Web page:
on 31 January 2012
The wildlife film industry is in flux; new formats, increasing democratisation of the media and ever shrinking budgets. Add to this ongoing discussions about conservation versus wildlife film, corporate and celebrity sponsorship and there is plenty to talk about.
Looking to the Future presents a well balanced collection of opinions from a diverse range of people.
From the forward by Neil Nightingale, Creative Director of BBC Earth, to Alex Rhodes, a 15-year old aspiring Wildlife film-maker from Bristol, the result is a very readable book that presents a snap shot of the industry, seen from the very different perspectives of nearly 60 people working in the industry, across the globe.
This book has been cleverly edited to include so many opinions; Jackson Xu speaks of the emerging wildlife film industry in China, Neil Harraway of the changes in demand for New Zealand's NHNZ productions and Sophie Vartan on 3D production in South Africa.
Henrik Ekman, Acquisitions Executive from SVT in Sweden is optimistic about the changes technology is bringing and the fact that even the smallest productions can meet the technical demands of broadcasters.There are discussions from others on tapeless cameras, high speed cameras for slow motion, DSLRs for low budgets and mini cameras for new PoVs, all at reduced cost from the days of film.
Increasingly, multi-skilled is becoming the norm and from the days of "Five-man wildlife film crew, 30 pieces of luggage" described by Richard Brock, 1 man production and YouTube is increasingly possible as is so clearly illustrated by Patrick Rouxel's powerful `Green'.
The case for big budget `Blue Chips' is made by several people, especially in connection with the increasingly popular 3D medium, but the talk is of cooperation, distribution and money, the importance not only of broadcast sales, but of DVD and download sales, something that was not even factored into budgets 10 years ago.
Some of those features had a relatively easy entry into the industry, while others have made substantial sacrifices, giving up well paid positions to get a foothold on the ladder. What shines through clearly from those featured is the passion for animals, for wild places and the art of storytelling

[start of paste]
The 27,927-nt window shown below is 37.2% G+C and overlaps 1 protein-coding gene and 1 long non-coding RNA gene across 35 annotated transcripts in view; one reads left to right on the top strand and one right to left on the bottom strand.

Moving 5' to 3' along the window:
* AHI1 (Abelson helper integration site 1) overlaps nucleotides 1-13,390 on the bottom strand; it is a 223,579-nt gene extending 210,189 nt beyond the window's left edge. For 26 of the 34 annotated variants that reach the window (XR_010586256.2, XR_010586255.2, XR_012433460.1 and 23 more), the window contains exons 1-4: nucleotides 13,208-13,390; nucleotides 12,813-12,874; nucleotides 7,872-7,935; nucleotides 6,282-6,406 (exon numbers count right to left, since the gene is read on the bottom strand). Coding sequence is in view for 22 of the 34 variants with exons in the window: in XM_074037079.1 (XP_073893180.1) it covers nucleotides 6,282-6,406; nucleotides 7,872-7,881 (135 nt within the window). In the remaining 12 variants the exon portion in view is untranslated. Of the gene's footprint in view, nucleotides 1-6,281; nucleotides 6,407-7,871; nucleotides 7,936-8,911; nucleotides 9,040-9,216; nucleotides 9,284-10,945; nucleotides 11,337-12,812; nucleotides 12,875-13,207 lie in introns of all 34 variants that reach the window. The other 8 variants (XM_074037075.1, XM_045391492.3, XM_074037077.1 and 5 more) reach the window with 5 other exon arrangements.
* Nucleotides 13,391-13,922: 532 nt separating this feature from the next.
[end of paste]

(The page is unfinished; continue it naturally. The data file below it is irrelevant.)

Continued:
This is a book that is packed with information and one read is probably not going to be enough.
on 6 October 2011
This book arrived a few days ago and I've already finished it! It was incredibly engrossing and easy to read and there are some absolutely fascinating case studies. I think one of the best things is that it shows there are so many different routes into the wildlife filmmaking industry and not only that, there are many contradictory arguments from different contributors about certain subjects such as conservation and 3D which makes for an interesting read! The case studies also show that there are so many different ways to make a film, people had such different approaches and motives. All in all, a very inspiring read, and I would suggest that whether you are already in the industry or you are wondering if wildlife filmmaking is the route you want to take, this book will answer a lot of questions. Top banana!
on 26 September 2011
This book is a bible for all wildlife filmmakers, both new and old and offers immensely broad coverage on a wide range of topics, from the views and job requirements of Researchers to Commissioning Editors and testimonies from top industry professionals.
This book is truly unique and answers all the questions a newcomer could throw at it, as well as giving experienced professionals an insight into the opinions of their colleagues and where the future of wildlife filmmaking is heading.
Highly recommended reading for anyone in or approaching the wildlife filmmaking industry.